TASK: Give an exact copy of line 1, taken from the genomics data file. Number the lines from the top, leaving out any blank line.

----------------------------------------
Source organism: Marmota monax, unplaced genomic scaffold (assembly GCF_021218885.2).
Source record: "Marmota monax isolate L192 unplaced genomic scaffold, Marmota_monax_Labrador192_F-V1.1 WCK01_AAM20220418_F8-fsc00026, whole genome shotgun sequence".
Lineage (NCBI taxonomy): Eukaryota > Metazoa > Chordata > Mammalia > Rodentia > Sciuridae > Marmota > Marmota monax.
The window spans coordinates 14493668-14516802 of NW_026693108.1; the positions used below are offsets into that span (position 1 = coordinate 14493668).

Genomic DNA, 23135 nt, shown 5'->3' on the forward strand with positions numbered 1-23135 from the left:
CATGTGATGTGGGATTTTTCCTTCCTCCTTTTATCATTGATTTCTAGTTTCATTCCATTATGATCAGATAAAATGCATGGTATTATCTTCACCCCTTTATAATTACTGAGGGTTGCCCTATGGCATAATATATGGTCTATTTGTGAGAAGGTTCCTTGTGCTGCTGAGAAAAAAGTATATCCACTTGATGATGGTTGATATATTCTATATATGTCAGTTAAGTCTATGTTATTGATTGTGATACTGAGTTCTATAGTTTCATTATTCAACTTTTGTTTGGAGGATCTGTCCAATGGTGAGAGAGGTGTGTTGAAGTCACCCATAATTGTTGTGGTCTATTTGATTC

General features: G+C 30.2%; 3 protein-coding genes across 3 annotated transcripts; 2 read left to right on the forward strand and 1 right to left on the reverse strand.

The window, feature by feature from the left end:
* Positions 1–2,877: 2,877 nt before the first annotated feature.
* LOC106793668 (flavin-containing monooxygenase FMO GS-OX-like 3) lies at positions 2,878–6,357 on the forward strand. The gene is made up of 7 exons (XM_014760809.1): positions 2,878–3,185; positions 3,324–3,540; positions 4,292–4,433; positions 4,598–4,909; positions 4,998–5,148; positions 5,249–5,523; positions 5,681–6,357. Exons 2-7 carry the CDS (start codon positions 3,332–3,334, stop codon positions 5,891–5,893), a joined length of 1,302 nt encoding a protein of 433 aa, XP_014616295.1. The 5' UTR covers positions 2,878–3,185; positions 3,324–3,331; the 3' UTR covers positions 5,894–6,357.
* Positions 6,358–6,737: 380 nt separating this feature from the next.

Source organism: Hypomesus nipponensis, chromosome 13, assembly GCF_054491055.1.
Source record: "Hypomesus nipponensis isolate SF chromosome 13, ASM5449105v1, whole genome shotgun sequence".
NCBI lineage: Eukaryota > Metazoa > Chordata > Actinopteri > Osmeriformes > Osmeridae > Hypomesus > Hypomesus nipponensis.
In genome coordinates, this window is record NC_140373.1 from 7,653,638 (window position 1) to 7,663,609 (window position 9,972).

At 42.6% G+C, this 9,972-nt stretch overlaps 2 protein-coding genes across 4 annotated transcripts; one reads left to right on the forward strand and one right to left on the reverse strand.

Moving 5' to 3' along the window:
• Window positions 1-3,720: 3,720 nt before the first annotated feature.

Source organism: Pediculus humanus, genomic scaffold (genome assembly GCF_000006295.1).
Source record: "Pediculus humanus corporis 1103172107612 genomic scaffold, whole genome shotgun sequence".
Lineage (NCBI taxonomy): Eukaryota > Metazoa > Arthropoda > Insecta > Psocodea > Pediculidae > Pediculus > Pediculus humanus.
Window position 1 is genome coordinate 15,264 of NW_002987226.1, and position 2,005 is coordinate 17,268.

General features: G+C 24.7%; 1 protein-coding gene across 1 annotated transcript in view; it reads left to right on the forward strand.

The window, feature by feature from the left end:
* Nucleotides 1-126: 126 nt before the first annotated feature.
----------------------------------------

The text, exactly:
Source organism: Marmota monax, unplaced genomic scaffold (assembly GCF_021218885.2).